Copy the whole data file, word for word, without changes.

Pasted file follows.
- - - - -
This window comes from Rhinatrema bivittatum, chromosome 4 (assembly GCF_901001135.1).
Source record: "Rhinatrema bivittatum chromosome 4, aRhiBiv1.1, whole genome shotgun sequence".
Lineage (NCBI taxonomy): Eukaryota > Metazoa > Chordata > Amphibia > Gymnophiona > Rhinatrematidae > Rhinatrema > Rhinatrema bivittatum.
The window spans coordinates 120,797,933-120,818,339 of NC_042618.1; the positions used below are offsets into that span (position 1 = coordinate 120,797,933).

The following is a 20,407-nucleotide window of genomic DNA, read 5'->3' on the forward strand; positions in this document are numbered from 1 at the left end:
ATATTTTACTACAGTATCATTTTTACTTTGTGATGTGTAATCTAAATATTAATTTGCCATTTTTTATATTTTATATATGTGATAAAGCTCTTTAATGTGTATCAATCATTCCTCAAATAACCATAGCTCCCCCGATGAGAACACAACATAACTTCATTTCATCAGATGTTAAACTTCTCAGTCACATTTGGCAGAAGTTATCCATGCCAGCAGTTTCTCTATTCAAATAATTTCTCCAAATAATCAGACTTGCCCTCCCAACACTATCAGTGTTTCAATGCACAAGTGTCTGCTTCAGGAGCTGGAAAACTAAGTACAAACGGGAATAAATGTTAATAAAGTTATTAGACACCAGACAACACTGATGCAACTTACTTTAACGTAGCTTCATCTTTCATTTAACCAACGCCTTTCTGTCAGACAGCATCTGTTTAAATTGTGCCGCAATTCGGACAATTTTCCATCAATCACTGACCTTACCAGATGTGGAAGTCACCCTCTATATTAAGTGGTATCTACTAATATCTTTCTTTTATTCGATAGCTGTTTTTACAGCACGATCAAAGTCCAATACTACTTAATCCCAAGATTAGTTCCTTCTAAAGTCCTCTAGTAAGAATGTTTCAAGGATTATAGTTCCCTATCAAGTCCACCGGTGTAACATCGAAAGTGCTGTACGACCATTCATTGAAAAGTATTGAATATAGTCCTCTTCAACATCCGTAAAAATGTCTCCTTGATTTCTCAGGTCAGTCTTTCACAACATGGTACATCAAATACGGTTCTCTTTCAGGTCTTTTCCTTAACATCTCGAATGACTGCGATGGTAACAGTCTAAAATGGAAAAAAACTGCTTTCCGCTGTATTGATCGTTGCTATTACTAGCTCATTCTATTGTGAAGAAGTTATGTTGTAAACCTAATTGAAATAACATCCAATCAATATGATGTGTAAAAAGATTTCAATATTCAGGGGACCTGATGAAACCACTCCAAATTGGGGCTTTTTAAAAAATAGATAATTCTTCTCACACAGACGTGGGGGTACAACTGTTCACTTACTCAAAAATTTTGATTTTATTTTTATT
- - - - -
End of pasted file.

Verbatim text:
This window comes from Rhinatrema bivittatum, chromosome 4 (assembly GCF_901001135.1).
Source record: "Rhinatrema bivittatum chromosome 4, aRhiBiv1.1, whole genome shotgun sequence".
Lineage (NCBI taxonomy): Eukaryota > Metazoa > Chordata > Amphibia > Gymnophiona > Rhinatrematidae > Rhinatrema > Rhinatrema bivittatum.
The window spans coordinates 120,797,933-120,818,339 of NC_042618.1; the positions used below are offsets into that span (position 1 = coordinate 120,797,933).

The following is a 20,407-nucleotide window of genomic DNA, read 5'->3' on the forward strand; positions in this document are numbered from 1 at the left end:
ATATTTTACTACAGTATCATTTTTACTTTGTGATGTGTAATCTAAATATTAATTTGCCATTTTTTATATTTTATATATGTGATAAAGCTCTTTAATGTGTATCAATCATTCCTCAAATAACCATAGCTCCCCCGATGAGAACACAACATAACTTCATTTCATCAGATGTTAAACTTCTCAGTCACATTTGGCAGAAGTTATCCATGCCAGCAGTTTCTCTATTCAAATAATTTCTCCAAATAATCAGACTTGCCCTCCCAACACTATCAGTGTTTCAATGCACAAGTGTCTGCTTCAGGAGCTGGAAAACTAAGTACAAACGGGAATAAATGTTAATAAAGTTATTAGACACCAGACAACACTGATGCAACTTACTTTAACGTAGCTTCATCTTTCATTTAACCAACGCCTTTCTGTCAGACAGCATCTGTTTAAATTGTGCCGCAATTCGGACAATTTTCCATCAATCACTGACCTTACCAGATGTGGAAGTCACCCTCTATATTAAGTGGTATCTACTAATATCTTTCTTTTATTCGATAGCTGTTTTTACAGCACGATCAAAGTCCAATACTACTTAATCCCAAGATTAGTTCCTTCTAAAGTCCTCTAGTAAGAATGTTTCAAGGATTATAGTTCCCTATCAAGTCCACCGGTGTAACATCGAAAGTGCTGTACGACCATTCATTGAAAAGTATTGAATATAGTCCTCTTCAACATCCGTAAAAATGTCTCCTTGATTTCTCAGGTCAGTCTTTCACAACATGGTACATCAAATACGGTTCTCTTTCAGGTCTTTTCCTTAACATCTCGAATGACTGCGATGGTAACAGTCTAAAATGGAAAAAAACTGCTTTCCGCTGTATTGATCGTTGCTATTACTAGCTCATTCTATTGTGAAGAAGTTATGTTGTAAACCTAATTGAAATAACATCCAATCAATATGATGTGTAAAAAGATTTCAATATTCAGGGGACCTGATGAAACCACTCCAAATTGGGGCTTTTTAAAAAATAGATAATTCTTCTCACACAGACGTGGGGGTACAACTGTTCACTTACTCAAAAATTTTGATTTTATTTTTATT